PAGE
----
It was getting late into the afternoon, yet the day held more for us. We were powering along the continental shelf when a scream/shout so much more thrilling and startling than the skua yell came, “WHITE-FACED STORM-PETREL!!!”. This was my most sought after and longed for target species on the trip and it’s the holy grail of eastern pelagics. Wheeling and crashing, the boat was brought about in the heavy seas and the chase began. It wasn’t long before we caught up, though such a small and quick bird in the heavy seas made viewing difficult. We didn’t get the views of the previous years, but the kangaroo hopping White-faced Storm-Petrel was incredible to see all the same.
We began to depart Welker Canyon and head towards Hydrographer Canyon, our anchoring spot for the night. Light was nearly gone, but a few of us kept our positions on the bow and were rewarded with another White-faced Storm-Petrel that made a rapid appearance and disappearance right off the bow. Joining us in our vigil was a Bottle nosed Dolphin riding right under the bow.
Finally the last light left us and we set anchor for the night. The seas were getting rougher and being anchored made the boats movements much much erratic. I have been out at sea several times and seasickness has never been an issue, however, not everyone aboard was so fortunate. Many of the passengers had already had a most unpleasant day and tonight would most likely be a nightmare for them. I passed the night in a surprisingly deep sleep, though, and was quite ready for the day upon awakening.
A flash of yellow from the wings of a Northern Flicker was not what I expected to see out the window as I rose and apparently it had spent the night aboard. The crew had been busy chumming and working up a slick, so there was an abundance of Wilson’s Storm-Petrels surrounding the boat along with some shearwaters, a Lesser Black-backed Gull, and two Long-tailed Jaegers which buzzed the boat several times. While watching the sunrise an extremely distant flying Wood Duck was picked out! A very remarkable and odd sighting for this far out at sea.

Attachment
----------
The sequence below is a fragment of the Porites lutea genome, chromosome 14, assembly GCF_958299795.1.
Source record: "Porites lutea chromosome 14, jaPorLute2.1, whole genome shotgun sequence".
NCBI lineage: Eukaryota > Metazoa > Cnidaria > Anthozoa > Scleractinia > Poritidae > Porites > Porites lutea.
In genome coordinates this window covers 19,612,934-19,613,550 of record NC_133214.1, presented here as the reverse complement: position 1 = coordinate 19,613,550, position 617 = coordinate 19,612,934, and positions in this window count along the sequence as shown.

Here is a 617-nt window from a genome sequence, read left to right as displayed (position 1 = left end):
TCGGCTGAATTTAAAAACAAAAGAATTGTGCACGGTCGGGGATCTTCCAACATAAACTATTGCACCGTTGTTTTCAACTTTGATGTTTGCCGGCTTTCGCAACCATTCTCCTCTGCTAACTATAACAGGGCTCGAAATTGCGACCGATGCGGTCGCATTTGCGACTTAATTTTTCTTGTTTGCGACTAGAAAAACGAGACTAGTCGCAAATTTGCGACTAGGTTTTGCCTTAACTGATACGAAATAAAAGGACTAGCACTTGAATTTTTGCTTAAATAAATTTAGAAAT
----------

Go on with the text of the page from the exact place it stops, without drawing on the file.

Lifting anchor, we began to follow the shelf again. The seas were much worse today being 7-10 ft with occasional 13 ft swells and we were working against them. Some who had survived the previous day and night lost it today and were in for a miserable ride back. A mix of the common species were seen from time to time along with three Long-tailed Jaegers. We also had three leaping Bottle nosed Dolphins pass right by us.
Scattered shearwaters, Wilson’s Storm-Petrels, Northern Gannets and the occasional phalarope made their appearances as we headed in the direction of port earlier than expected due to the rough seas. Around this time my last lifer of the trip, a Northern Fulmar, passed closely by and then landed while we viewed it for a short while. A Cedar Waxwing, Golden-crowned Kinglet, other unidentified passerine, and a Peregrine Falcon were also amongst these pelagic sightings.
Entering the Nantucket Shoals again, the seas were lessening in their brutality and I took up a position near the bow again. Another Wood Duck made a close pass, a Tree Swallow passed overhead, a smattering of gulls showed, and sea ducks started to appear as finally we entered the home stretch through Nantucket Sound.
At last we entered Hyannis Harbor and though it had been an exciting two days at sea, it was very relieving to be back and off the rough seas. I ended the trip with eight lifers and a really incredible experience of being out in the Atlantic Ocean’s ecosystem; an often overlooked but unbelievable natural world. I can’t thank the South Shore Bird Club enough for allowing me to participate in this experience that wouldn’t have been possible without them, also the Brookline Bird Club for organizing the trip, and lastly the captain and crew of the Helen H - a really fabulous boating company.